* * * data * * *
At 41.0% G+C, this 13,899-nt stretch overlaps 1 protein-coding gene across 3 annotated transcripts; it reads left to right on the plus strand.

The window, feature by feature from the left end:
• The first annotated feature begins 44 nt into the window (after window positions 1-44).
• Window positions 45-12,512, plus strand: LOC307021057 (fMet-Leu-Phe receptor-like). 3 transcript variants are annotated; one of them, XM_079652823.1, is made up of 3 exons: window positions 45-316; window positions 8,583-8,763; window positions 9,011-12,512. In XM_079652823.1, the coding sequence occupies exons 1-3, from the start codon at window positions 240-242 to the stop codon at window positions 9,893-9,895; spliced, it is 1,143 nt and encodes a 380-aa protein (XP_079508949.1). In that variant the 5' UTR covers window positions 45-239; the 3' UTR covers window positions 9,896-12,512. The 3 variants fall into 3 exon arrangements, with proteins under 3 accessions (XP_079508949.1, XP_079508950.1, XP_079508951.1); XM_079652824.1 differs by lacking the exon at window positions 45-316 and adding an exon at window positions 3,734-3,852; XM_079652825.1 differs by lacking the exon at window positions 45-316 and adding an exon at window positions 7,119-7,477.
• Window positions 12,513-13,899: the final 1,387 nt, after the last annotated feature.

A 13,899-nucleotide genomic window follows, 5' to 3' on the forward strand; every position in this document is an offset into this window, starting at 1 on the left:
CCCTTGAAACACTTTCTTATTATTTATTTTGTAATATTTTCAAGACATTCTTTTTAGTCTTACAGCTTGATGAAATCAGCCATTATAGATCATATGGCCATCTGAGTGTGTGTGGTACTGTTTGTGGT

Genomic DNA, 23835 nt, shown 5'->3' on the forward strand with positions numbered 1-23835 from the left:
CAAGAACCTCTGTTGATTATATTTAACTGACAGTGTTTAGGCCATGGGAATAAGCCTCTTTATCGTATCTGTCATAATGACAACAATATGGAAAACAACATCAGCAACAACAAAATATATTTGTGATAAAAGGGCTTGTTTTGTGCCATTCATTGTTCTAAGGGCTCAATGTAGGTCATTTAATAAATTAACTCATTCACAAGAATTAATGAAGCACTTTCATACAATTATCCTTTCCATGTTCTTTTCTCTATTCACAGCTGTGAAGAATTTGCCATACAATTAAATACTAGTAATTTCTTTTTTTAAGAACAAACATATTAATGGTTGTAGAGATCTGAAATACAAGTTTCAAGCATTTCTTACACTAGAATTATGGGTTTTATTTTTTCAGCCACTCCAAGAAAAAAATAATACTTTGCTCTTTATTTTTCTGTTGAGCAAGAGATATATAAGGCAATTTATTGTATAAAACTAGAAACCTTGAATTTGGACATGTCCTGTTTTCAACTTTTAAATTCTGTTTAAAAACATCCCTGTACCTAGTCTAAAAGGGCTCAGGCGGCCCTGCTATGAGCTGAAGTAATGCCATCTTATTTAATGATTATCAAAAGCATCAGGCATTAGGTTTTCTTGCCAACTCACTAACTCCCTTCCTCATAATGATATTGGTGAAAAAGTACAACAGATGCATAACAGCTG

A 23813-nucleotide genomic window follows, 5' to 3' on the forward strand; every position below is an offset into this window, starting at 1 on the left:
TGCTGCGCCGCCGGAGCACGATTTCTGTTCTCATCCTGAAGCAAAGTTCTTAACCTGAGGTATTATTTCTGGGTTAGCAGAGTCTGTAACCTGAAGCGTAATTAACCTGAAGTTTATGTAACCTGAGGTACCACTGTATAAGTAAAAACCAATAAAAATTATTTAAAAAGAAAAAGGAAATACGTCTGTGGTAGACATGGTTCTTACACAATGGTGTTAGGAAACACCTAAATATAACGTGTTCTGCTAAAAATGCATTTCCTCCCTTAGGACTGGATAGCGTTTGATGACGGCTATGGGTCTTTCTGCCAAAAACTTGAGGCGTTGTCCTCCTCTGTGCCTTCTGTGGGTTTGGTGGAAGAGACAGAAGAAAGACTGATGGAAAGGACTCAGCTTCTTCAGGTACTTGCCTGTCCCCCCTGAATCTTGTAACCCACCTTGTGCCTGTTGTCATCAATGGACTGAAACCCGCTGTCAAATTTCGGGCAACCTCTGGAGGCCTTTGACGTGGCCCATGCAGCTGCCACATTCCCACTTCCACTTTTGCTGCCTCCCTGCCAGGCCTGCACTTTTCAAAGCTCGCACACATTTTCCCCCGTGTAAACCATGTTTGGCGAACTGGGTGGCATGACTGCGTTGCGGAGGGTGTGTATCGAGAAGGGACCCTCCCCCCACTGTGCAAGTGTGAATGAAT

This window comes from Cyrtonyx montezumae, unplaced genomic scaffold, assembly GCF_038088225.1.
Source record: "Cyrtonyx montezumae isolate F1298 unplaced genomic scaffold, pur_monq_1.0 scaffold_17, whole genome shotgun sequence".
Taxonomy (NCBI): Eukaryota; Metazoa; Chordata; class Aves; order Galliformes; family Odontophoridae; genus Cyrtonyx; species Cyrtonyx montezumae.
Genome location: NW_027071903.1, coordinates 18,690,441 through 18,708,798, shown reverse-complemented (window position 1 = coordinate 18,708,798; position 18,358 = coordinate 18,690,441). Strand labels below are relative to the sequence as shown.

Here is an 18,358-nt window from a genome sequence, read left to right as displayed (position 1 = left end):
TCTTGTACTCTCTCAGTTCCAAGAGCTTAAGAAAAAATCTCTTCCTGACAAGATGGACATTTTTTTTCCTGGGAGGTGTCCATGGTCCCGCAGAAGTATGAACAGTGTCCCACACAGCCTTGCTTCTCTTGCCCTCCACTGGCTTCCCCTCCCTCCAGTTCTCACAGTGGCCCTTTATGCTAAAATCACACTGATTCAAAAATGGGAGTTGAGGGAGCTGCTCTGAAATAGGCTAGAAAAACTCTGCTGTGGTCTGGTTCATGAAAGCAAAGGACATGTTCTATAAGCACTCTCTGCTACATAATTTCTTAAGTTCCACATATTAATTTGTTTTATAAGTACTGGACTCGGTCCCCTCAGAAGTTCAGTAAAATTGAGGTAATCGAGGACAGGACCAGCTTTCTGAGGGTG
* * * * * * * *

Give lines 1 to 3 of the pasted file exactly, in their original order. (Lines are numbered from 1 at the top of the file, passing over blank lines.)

At 41.0% G+C, this 13,899-nt stretch overlaps 1 protein-coding gene across 3 annotated transcripts; it reads left to right on the plus strand.

The window, feature by feature from the left end:
• The first annotated feature begins 44 nt into the window (after window positions 1-44).